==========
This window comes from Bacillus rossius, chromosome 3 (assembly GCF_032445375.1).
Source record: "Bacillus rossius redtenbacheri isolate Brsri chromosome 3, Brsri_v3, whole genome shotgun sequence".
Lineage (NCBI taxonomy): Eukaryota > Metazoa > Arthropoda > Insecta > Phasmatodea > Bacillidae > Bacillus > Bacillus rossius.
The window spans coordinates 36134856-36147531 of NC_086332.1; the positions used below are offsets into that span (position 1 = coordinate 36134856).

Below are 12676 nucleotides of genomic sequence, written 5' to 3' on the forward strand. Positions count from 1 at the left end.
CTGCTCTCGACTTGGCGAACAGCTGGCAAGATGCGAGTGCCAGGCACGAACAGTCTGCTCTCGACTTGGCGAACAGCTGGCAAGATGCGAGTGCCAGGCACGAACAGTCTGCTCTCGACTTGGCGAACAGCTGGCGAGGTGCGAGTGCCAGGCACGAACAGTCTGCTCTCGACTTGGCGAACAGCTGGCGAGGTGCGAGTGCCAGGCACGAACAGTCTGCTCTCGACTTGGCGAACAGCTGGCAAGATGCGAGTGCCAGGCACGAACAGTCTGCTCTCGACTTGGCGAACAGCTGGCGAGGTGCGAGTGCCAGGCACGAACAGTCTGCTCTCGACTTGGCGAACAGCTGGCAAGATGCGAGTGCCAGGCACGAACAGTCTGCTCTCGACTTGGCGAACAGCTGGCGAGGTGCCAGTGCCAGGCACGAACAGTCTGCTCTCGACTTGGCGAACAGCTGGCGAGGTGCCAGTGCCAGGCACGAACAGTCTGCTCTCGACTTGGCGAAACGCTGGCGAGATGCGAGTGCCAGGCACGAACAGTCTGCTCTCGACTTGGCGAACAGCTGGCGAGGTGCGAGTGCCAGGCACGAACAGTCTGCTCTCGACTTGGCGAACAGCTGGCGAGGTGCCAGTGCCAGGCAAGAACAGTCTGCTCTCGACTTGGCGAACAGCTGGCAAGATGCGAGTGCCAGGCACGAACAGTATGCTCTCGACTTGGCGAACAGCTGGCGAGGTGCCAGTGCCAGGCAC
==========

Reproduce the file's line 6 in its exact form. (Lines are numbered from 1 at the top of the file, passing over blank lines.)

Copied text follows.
CTGCTCTCGACTTGGCGAACAGCTGGCAAGATGCGAGTGCCAGGCACGAACAGTCTGCTCTCGACTTGGCGAACAGCTGGCAAGATGCGAGTGCCAGGCACGAACAGTCTGCTCTCGACTTGGCGAACAGCTGGCGAGGTGCGAGTGCCAGGCACGAACAGTCTGCTCTCGACTTGGCGAACAGCTGGCGAGGTGCGAGTGCCAGGCACGAACAGTCTGCTCTCGACTTGGCGAACAGCTGGCAAGATGCGAGTGCCAGGCACGAACAGTCTGCTCTCGACTTGGCGAACAGCTGGCGAGGTGCGAGTGCCAGGCACGAACAGTCTGCTCTCGACTTGGCGAACAGCTGGCAAGATGCGAGTGCCAGGCACGAACAGTCTGCTCTCGACTTGGCGAACAGCTGGCGAGGTGCCAGTGCCAGGCACGAACAGTCTGCTCTCGACTTGGCGAACAGCTGGCGAGGTGCCAGTGCCAGGCACGAACAGTCTGCTCTCGACTTGGCGAAACGCTGGCGAGATGCGAGTGCCAGGCACGAACAGTCTGCTCTCGACTTGGCGAACAGCTGGCGAGGTGCGAGTGCCAGGCACGAACAGTCTGCTCTCGACTTGGCGAACAGCTGGCGAGGTGCCAGTGCCAGGCAAGAACAGTCTGCTCTCGACTTGGCGAACAGCTGGCAAGATGCGAGTGCCAGGCACGAACAGTATGCTCTCGACTTGGCGAACAGCTGGCGAGGTGCCAGTGCCAGGCAC